While the first wildflowers of spring are lingering above treeline, the lower slopes and valleys of the White Mountains have lost the first blooms of spring and are transitioning toward the fruitful days of summer. Common mountain wildflowers and woody shrubs such as Bluebead Lilly, Trout Lilies, Painted and Red Trilliums, Hobblebush, and Rose Twisted Stalk are past bloom below 2500 feet and going to seed.
Meanwhile, flowers such as Canada Mayflower, Maianthemum canadense, with its sweet smelling white flowers; Bunchberry, Cornus canadensis, and its Dogwood-like flowers; and Pink Lady's Slipper remain to bring color to the mountain woods. Here in the White Mountains, many of our Pink Lady's Slippers are in fact white! This is a genetic variation of the Pink Lady Slipper, Cypripedium acaule, and adds a lovely contrast to the pink flowers. Twin Flower, Linnaea borealis, is starting to bloom here and there in sunny nooks within the woods and woodland edges.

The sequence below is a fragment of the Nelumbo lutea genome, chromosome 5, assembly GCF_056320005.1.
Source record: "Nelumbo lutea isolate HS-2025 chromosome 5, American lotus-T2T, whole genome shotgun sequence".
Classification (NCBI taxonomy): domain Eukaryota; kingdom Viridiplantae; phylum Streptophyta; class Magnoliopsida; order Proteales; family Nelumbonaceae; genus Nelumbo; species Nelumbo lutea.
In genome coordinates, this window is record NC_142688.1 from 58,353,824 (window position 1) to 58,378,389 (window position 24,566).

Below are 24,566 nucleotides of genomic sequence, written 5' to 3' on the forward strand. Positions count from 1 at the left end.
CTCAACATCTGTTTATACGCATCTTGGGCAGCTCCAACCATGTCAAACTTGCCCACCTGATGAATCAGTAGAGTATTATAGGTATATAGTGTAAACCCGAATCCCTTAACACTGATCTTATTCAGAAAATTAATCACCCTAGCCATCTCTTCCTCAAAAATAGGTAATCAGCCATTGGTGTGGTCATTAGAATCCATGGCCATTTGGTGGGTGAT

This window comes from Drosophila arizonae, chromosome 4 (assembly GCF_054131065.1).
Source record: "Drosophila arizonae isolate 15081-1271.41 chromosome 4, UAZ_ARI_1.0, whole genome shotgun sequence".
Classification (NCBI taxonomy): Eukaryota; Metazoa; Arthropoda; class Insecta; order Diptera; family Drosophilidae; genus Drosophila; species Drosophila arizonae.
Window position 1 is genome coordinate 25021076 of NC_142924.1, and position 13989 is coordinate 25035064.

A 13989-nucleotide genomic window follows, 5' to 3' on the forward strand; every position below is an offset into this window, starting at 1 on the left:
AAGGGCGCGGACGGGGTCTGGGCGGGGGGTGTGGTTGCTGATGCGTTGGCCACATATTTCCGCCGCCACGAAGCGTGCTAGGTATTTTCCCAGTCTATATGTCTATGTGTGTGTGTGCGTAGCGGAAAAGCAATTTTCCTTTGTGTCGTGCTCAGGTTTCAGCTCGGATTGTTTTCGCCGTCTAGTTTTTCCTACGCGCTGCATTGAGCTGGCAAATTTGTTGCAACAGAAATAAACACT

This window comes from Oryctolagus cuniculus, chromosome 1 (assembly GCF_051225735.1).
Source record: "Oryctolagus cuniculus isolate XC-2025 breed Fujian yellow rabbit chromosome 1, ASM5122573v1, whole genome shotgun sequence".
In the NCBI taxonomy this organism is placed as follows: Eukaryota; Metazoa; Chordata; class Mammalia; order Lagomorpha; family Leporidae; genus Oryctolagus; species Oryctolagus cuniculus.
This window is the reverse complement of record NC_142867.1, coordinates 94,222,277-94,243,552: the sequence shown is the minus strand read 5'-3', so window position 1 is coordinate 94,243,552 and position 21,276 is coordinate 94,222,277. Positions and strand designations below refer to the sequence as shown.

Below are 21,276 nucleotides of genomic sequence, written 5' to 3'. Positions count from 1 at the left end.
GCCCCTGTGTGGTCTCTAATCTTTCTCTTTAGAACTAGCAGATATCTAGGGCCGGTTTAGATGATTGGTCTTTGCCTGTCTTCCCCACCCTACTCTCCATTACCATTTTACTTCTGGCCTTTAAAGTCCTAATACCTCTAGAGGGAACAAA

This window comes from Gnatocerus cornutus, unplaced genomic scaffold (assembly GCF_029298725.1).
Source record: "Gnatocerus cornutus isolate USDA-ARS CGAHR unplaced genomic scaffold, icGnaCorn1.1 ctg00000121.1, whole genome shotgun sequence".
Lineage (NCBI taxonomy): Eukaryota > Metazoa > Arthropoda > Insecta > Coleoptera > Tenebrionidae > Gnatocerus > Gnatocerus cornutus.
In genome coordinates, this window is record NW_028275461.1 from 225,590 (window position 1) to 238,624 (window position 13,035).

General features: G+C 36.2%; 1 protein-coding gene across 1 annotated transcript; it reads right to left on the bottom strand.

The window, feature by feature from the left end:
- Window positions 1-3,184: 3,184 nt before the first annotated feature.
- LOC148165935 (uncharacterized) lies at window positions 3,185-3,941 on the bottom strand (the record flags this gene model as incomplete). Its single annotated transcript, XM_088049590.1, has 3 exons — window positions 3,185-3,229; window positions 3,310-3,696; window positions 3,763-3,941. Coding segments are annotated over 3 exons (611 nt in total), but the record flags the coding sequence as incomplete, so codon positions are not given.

Up high, on summits and exposed ledges, the small pinkish flowers of Mountain Cranberry, Vaccinium cespitosum, are in full bloom right now, adding a splash of pink to the lichen covered bedrock surfaces. The puffy white flower clusters of Labrador Tea, Rhododendron groenlandicum, can also be seen now in the same environments as Mountain Cranberry, as both plants are well adapted to the thin, nutrient poor soils of summits and ledges.
Finally, up in the alpine areas of the Presidential Range, a few new wildflowers are emerging while in other areas the first wildflowers have transitioned to seed formation. Mountain Heath, Phyllodoce caerulea, a rare plant, was in bloom as of a few days ago for the first time alongside a few boulder nooks on the uppermost Huntington Ravine Trail. Higher up it should be emerging soon in other sporadic locations. In the Alpine Garden, Alpine Bluets, Hedyotis caerula, are adding their honey scented flowers to the mix as well. There's lots to see at all elevations of the mountains right now. Whether a plant is in flower or seed just depends on your elevation and location, location, location!
You can also help AMC monitor alpine plants by joining Mountain Watch!